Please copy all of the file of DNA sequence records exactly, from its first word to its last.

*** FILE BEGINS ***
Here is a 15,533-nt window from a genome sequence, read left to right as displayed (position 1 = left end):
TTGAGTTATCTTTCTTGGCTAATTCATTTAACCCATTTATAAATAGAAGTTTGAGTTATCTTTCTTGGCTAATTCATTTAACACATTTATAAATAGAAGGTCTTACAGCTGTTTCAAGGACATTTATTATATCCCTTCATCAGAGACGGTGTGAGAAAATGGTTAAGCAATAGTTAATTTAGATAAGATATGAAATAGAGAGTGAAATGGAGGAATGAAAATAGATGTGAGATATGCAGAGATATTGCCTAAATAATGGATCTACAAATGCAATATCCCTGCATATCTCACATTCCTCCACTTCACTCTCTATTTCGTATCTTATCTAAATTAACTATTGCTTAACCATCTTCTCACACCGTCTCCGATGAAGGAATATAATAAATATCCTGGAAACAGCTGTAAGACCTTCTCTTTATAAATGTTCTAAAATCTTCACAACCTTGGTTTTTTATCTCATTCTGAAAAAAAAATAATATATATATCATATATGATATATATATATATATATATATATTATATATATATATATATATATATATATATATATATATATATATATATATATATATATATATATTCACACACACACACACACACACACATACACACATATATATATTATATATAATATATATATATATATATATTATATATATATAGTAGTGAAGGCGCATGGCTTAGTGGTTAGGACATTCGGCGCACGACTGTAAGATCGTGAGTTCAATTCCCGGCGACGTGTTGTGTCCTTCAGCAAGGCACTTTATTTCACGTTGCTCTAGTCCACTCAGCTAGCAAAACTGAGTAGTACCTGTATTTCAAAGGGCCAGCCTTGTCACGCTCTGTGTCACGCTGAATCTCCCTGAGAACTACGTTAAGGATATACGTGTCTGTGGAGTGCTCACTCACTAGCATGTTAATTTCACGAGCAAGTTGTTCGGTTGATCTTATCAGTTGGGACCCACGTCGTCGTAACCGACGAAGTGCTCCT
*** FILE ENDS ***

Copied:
Here is a 15,533-nt window from a genome sequence, read left to right as displayed (position 1 = left end):
TTGAGTTATCTTTCTTGGCTAATTCATTTAACCCATTTATAAATAGAAGTTTGAGTTATCTTTCTTGGCTAATTCATTTAACACATTTATAAATAGAAGGTCTTACAGCTGTTTCAAGGACATTTATTATATCCCTTCATCAGAGACGGTGTGAGAAAATGGTTAAGCAATAGTTAATTTAGATAAGATATGAAATAGAGAGTGAAATGGAGGAATGAAAATAGATGTGAGATATGCAGAGATATTGCCTAAATAATGGATCTACAAATGCAATATCCCTGCATATCTCACATTCCTCCACTTCACTCTCTATTTCGTATCTTATCTAAATTAACTATTGCTTAACCATCTTCTCACACCGTCTCCGATGAAGGAATATAATAAATATCCTGGAAACAGCTGTAAGACCTTCTCTTTATAAATGTTCTAAAATCTTCACAACCTTGGTTTTTTATCTCATTCTGAAAAAAAAATAATATATATATCATATATGATATATATATATATATATATATATTATATATATATATATATATATATATATATATATATATATATATATATATATATATATATATATTCACACACACACACACACACACACATACACACATATATATATTATATATAATATATATATATATATATATTATATATATATAGTAGTGAAGGCGCATGGCTTAGTGGTTAGGACATTCGGCGCACGACTGTAAGATCGTGAGTTCAATTCCCGGCGACGTGTTGTGTCCTTCAGCAAGGCACTTTATTTCACGTTGCTCTAGTCCACTCAGCTAGCAAAACTGAGTAGTACCTGTATTTCAAAGGGCCAGCCTTGTCACGCTCTGTGTCACGCTGAATCTCCCTGAGAACTACGTTAAGGATATACGTGTCTGTGGAGTGCTCACTCACTAGCATGTTAATTTCACGAGCAAGTTGTTCGGTTGATCTTATCAGTTGGGACCCACGTCGTCGTAACCGACGAAGTGCTCCT